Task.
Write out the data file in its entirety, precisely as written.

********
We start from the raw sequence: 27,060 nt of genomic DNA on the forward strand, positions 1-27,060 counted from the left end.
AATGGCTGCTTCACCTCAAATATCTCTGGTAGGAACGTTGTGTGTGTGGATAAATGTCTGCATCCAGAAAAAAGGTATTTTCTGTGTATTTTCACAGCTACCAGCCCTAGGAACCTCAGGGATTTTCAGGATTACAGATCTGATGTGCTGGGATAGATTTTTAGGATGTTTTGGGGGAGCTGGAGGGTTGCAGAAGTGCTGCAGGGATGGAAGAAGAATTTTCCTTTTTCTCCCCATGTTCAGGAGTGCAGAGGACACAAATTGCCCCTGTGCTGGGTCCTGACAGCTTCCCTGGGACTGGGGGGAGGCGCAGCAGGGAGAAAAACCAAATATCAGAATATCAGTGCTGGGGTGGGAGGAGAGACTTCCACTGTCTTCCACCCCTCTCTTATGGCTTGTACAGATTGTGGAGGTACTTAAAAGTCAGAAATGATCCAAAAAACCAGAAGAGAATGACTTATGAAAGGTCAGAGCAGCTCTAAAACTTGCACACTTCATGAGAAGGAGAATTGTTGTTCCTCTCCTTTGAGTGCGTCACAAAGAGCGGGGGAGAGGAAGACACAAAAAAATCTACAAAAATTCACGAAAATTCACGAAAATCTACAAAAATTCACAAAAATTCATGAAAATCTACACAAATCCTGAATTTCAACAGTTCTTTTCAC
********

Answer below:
We start from the raw sequence: 27,060 nt of genomic DNA on the forward strand, positions 1-27,060 counted from the left end.
AATGGCTGCTTCACCTCAAATATCTCTGGTAGGAACGTTGTGTGTGTGGATAAATGTCTGCATCCAGAAAAAAGGTATTTTCTGTGTATTTTCACAGCTACCAGCCCTAGGAACCTCAGGGATTTTCAGGATTACAGATCTGATGTGCTGGGATAGATTTTTAGGATGTTTTGGGGGAGCTGGAGGGTTGCAGAAGTGCTGCAGGGATGGAAGAAGAATTTTCCTTTTTCTCCCCATGTTCAGGAGTGCAGAGGACACAAATTGCCCCTGTGCTGGGTCCTGACAGCTTCCCTGGGACTGGGGGGAGGCGCAGCAGGGAGAAAAACCAAATATCAGAATATCAGTGCTGGGGTGGGAGGAGAGACTTCCACTGTCTTCCACCCCTCTCTTATGGCTTGTACAGATTGTGGAGGTACTTAAAAGTCAGAAATGATCCAAAAAACCAGAAGAGAATGACTTATGAAAGGTCAGAGCAGCTCTAAAACTTGCACACTTCATGAGAAGGAGAATTGTTGTTCCTCTCCTTTGAGTGCGTCACAAAGAGCGGGGGAGAGGAAGACACAAAAAAATCTACAAAAATTCACGAAAATTCACGAAAATCTACAAAAATTCACAAAAATTCATGAAAATCTACACAAATCCTGAATTTCAACAGTTCTTTTCAC